Most importantly, it should usher in a new commitment to our children.
But the shift won’t stop in our larger metropolitan areas. I believe the new oil-free society will reinvigorate the small-and mid-sized towns and farming communities from which people have fled for decades. I predict a reverse migration to many rural places where families can support themselves over the course of several generations.
RELYING ON UNIVERSALITY
Universal design offers an excellent parallel to the notion of child-friendly urban planning. Universal design was originally introduced to architectural practices as a way of facilitating access and use to individuals with mobility disabilities. As it became more widely adopted and solutions became more clever, universal design has often proved to improve functionality for everyone, regardless of physical ability or age. Thanks to universal design, many buildings now incorporate systems and designs that cater to any user. (Even an able-bodied person carrying a heavy load is hampered by a traditional doorknob but can easily enter a door by using an elbow to push down on a universally designed door handle.)
The beauty of universal design is that it caters to those users who may have more difficulty but benefits users across the spectrum. It asks what the more vulnerable among us need, then creates designs that deliver what we all need.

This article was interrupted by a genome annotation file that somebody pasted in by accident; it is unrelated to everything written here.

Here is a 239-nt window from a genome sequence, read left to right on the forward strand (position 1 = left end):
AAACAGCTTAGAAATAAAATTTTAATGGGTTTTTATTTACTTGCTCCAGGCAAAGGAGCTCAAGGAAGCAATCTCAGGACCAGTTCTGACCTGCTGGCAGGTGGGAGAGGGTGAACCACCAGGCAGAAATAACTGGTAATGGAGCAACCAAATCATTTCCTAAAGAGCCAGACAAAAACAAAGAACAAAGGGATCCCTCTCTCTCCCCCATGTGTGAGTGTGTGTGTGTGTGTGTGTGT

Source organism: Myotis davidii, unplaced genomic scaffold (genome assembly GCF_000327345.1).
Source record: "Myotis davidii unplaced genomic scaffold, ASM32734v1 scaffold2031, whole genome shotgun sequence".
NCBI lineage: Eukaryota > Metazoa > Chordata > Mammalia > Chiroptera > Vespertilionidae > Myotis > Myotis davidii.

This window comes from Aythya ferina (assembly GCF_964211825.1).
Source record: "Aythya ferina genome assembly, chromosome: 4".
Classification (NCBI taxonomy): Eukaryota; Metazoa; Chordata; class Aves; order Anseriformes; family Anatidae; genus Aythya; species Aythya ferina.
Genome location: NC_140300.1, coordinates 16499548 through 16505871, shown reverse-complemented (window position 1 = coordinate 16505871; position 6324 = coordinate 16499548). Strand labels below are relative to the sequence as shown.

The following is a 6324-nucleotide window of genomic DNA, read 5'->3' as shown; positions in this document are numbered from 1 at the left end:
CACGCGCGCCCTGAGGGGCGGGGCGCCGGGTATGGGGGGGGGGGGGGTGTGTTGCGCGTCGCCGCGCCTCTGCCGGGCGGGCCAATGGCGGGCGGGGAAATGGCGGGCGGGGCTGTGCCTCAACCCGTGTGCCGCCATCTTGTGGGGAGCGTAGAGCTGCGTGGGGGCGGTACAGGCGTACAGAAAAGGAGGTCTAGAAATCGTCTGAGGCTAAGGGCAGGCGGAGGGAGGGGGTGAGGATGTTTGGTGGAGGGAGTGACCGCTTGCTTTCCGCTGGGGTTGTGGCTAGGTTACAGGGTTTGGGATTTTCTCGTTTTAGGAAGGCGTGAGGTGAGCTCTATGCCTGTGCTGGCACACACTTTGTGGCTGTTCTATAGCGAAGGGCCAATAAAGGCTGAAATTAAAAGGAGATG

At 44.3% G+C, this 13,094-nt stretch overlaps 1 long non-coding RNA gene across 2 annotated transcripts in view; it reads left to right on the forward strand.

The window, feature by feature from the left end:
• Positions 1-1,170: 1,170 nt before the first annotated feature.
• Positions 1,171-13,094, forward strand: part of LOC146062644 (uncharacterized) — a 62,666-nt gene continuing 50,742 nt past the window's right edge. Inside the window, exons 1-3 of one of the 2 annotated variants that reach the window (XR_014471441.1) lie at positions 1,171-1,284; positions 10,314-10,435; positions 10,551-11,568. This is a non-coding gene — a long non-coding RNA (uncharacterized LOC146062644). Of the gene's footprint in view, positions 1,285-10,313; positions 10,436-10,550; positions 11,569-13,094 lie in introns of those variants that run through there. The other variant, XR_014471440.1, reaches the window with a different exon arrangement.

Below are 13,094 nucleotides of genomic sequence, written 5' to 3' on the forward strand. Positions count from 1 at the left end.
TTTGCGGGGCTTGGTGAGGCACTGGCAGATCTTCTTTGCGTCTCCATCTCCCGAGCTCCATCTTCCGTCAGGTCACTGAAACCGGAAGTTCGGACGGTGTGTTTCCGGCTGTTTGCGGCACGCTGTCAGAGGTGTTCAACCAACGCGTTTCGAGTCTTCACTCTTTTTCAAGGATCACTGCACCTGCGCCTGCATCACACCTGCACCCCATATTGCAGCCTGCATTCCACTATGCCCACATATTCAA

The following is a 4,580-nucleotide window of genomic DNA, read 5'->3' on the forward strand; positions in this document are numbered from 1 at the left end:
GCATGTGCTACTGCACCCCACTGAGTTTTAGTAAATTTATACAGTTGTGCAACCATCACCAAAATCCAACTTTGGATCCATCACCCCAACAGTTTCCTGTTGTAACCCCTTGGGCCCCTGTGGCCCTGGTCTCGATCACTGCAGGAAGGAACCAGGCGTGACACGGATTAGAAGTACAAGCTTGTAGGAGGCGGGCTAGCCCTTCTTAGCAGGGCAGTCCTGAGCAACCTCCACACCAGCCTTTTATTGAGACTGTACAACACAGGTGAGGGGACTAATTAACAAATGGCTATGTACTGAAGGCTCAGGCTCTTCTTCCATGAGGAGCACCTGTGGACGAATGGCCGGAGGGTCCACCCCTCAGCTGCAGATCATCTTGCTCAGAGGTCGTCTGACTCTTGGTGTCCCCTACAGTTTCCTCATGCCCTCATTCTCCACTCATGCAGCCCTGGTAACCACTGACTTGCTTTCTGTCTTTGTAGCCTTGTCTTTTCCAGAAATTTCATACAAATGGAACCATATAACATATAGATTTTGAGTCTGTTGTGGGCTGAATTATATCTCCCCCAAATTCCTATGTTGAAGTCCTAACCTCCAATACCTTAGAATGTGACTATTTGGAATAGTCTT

It’s time to apply universally child-friendly designs to our cities.
PAINTING THE PICTURE
My own experiences as a kid growing up in an industrial community helped shape me as an environmentalist. My current role as a father of four only strengthens my commitment to child-friendly cities. Having spent considerable time in more functioning European cities, I see what our cities can and should be: healthy, safe places that nurture our youth and surround us in natural beauty.
What, then, would a children’s city look like? Here is a sampling of what I think we are collectively capable of creating:
- Opportunities for families.
A child-centered city would provide a diversity of housing typologies that suits every variation of family make-up and re-instills a degree of elegance to urban family living. Prices would be manageable across all types of units so that people from a mix of economic backgrounds could afford to rent or own, even when they house multiple generations under one roof. This needs to be done within the context of mixed economic neighborhoods rather than in neighborhoods comprised of uniform socioeconomic status. Housing for working families should combine form and function, not sit like stacks of soulless boxes with token three-foot balconies. Multi-unit structures that achieve ideal urban density should offer adequate acoustic separation as well as genuine (not manufactured) outdoor play spaces.